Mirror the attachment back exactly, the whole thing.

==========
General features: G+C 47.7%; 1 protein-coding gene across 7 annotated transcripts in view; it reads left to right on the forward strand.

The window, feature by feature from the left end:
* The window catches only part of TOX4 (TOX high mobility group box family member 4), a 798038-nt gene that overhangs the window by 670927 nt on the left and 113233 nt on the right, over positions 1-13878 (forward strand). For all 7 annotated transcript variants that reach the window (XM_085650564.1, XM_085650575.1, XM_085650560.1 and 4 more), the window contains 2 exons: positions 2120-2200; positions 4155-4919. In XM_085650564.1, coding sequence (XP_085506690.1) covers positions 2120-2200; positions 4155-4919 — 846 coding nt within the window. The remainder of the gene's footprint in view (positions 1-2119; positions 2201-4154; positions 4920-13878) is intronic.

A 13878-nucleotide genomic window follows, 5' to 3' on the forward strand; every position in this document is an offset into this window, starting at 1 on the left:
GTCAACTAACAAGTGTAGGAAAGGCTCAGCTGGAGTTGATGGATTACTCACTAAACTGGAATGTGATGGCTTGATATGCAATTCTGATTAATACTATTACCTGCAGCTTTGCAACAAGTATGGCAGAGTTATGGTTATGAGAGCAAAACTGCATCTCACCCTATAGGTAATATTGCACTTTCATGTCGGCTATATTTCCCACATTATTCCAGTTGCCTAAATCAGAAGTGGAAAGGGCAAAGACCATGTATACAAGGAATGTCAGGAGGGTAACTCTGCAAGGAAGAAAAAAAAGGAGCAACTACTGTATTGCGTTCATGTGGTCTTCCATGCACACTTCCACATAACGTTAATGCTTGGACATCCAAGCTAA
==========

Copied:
General features: G+C 47.7%; 1 protein-coding gene across 7 annotated transcripts in view; it reads left to right on the forward strand.

The window, feature by feature from the left end:
* The window catches only part of TOX4 (TOX high mobility group box family member 4), a 798038-nt gene that overhangs the window by 670927 nt on the left and 113233 nt on the right, over positions 1-13878 (forward strand). For all 7 annotated transcript variants that reach the window (XM_085650564.1, XM_085650575.1, XM_085650560.1 and 4 more), the window contains 2 exons: positions 2120-2200; positions 4155-4919. In XM_085650564.1, coding sequence (XP_085506690.1) covers positions 2120-2200; positions 4155-4919 — 846 coding nt within the window. The remainder of the gene's footprint in view (positions 1-2119; positions 2201-4154; positions 4920-13878) is intronic.

A 13878-nucleotide genomic window follows, 5' to 3' on the forward strand; every position in this document is an offset into this window, starting at 1 on the left:
GTCAACTAACAAGTGTAGGAAAGGCTCAGCTGGAGTTGATGGATTACTCACTAAACTGGAATGTGATGGCTTGATATGCAATTCTGATTAATACTATTACCTGCAGCTTTGCAACAAGTATGGCAGAGTTATGGTTATGAGAGCAAAACTGCATCTCACCCTATAGGTAATATTGCACTTTCATGTCGGCTATATTTCCCACATTATTCCAGTTGCCTAAATCAGAAGTGGAAAGGGCAAAGACCATGTATACAAGGAATGTCAGGAGGGTAACTCTGCAAGGAAGAAAAAAAAGGAGCAACTACTGTATTGCGTTCATGTGGTCTTCCATGCACACTTCCACATAACGTTAATGCTTGGACATCCAAGCTAA